Author Archive for: aatkeson
About Allie Atkeson
Allie Atkeson joined NASHP’s Population Health Team in June 2020 as a policy associate, where she works with states on policies and payment models to address social determinants of health. Prior to joining NASHP, Allie worked to advance public health policy in Virginia with Virginia Consumer Voices, the American Heart Association, and B2L Consulting. She has worked on projects with the Vermont Department of Health, the North Carolina Department of Health and Human Services, and also completed a year of AmeriCorps service in Washington, DC with the Latin American Youth Center. Atkeson has a BA in sociology from the University of Mary Washington and an MPH from the University of North Carolina at Chapel Hill where she was a Health Resources and Services Administration trainee in the Maternal and Child Health Center of Excellence. She is a member of the Delta Omega Honorary Society in Public Health and recipient of the David A. Winston Health Policy Scholarship.
Entries by Allie Atkeson
Last week, the Centers for Disease Control and Prevention (CDC) issued an agency order temporarily halting residential evictions for nonpayment of rent due to COVID-19 through the end of 2020. This unprecedented action, which includes no provisions address landlords’ lost income, identifies housing as a key tool to prevent the spread of COVID-19. Alongside this […]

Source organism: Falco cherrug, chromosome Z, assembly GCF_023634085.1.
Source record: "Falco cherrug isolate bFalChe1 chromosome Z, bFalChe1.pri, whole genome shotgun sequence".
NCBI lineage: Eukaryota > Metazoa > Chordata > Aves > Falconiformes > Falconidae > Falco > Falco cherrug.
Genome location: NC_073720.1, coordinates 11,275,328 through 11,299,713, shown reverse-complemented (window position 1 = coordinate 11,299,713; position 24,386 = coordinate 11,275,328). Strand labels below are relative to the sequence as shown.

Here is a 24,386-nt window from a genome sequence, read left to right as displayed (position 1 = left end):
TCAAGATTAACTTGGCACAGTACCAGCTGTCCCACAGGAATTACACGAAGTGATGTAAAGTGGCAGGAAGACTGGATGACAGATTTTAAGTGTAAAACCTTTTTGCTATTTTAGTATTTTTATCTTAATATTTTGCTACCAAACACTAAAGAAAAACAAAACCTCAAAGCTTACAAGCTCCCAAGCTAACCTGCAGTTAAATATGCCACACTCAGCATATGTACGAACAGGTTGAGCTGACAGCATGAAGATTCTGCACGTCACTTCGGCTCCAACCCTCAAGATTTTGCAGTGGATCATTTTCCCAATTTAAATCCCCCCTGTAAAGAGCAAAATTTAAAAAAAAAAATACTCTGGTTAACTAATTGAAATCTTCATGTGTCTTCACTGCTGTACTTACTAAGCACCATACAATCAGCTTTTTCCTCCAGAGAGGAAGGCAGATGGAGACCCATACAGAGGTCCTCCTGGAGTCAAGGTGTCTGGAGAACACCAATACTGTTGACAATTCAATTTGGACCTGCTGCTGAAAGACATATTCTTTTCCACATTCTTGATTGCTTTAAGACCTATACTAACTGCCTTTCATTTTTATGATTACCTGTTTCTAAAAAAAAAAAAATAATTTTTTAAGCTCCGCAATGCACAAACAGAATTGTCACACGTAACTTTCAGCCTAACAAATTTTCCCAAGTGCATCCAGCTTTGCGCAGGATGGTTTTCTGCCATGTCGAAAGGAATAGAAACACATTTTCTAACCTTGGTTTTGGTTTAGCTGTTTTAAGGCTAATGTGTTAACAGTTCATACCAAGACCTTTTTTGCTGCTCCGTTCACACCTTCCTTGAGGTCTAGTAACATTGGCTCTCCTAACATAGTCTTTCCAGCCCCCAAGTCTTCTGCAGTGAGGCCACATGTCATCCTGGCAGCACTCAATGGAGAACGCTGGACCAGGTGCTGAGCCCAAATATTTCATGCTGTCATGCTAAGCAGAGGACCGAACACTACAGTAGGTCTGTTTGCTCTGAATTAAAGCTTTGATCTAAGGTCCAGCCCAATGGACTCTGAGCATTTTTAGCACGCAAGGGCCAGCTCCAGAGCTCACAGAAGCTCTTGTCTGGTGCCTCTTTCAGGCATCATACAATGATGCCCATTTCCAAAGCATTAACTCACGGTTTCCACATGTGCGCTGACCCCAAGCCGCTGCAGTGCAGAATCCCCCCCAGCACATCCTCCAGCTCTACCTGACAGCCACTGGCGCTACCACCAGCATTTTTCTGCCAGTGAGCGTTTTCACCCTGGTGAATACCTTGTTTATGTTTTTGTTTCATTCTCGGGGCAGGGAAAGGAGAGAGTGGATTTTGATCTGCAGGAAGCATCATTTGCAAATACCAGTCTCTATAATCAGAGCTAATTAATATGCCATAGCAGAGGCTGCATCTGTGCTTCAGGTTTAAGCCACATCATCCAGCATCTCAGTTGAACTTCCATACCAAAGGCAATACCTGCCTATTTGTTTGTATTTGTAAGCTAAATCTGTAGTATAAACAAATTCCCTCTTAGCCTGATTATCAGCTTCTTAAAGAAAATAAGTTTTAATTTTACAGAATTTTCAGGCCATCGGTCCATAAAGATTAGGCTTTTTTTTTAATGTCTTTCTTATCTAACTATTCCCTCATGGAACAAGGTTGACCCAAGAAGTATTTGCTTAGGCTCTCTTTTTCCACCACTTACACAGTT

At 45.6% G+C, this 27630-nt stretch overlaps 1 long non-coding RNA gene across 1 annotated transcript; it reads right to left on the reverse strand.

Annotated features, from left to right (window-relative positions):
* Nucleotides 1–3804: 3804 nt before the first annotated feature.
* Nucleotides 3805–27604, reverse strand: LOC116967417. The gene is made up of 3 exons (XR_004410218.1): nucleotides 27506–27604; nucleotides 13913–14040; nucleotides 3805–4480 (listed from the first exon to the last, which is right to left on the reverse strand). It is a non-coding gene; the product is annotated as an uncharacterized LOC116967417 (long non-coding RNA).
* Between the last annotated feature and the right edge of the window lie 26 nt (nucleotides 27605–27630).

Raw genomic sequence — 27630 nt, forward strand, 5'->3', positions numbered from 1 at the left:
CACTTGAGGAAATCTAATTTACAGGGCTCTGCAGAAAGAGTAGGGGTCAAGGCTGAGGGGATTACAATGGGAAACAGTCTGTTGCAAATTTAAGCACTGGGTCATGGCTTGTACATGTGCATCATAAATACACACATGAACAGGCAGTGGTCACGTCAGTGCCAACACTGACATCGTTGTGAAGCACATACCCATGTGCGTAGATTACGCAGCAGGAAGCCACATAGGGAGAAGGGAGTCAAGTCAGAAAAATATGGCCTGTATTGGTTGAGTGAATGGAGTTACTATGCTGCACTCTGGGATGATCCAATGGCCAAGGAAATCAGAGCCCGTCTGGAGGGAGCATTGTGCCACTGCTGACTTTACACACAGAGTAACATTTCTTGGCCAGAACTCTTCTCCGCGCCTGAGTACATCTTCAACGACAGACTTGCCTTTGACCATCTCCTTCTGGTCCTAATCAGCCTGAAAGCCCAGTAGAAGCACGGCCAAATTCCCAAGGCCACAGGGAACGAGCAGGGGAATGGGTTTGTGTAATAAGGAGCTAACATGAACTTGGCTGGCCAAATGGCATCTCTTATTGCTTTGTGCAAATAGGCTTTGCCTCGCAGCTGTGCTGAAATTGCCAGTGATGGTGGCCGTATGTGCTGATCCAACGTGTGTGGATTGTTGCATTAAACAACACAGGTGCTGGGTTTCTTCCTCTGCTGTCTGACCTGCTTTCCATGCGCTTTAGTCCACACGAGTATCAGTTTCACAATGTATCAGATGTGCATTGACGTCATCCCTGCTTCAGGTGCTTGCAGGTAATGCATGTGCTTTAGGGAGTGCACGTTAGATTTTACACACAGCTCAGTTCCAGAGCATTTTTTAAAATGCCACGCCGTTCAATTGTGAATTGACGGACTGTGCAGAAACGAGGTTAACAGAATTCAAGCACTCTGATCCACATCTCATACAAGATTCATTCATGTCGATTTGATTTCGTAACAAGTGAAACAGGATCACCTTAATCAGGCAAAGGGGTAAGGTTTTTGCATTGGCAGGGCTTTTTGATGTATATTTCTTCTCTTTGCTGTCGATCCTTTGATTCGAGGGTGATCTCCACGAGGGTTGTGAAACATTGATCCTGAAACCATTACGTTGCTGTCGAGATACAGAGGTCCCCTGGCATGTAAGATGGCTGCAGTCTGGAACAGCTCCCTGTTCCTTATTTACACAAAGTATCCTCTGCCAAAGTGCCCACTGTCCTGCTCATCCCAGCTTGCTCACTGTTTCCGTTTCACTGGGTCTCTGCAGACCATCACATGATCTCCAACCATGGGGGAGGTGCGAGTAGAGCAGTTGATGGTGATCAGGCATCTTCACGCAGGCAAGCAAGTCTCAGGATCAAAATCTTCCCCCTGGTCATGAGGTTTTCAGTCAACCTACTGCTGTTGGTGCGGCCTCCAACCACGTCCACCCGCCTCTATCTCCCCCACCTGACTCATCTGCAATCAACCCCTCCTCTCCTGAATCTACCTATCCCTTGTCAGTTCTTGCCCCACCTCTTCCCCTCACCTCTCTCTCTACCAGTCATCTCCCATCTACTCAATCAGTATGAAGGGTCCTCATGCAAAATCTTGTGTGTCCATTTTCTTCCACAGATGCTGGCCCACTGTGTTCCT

COVID-19 has greatly impacted dental care and oral health access in the United States. From closed offices to an increased need for personal protective equipment (PPE), states and providers are both facing challenges to connect patients to dental care. With reduced tax revenue and looming budget crises, states are also facing difficult budget decisions – […]
The importance of COVID-19 testing is clear, especially as new cases climb dramatically, reversing earlier successes at controlling the spread of the disease. Lack of a coordinated, federally-led testing initiative and protocols has prompted questions about how often testing should occur, whether both symptomatic and asymptomatic should be tested, and who should pay for it, and in what circumstance. As states […]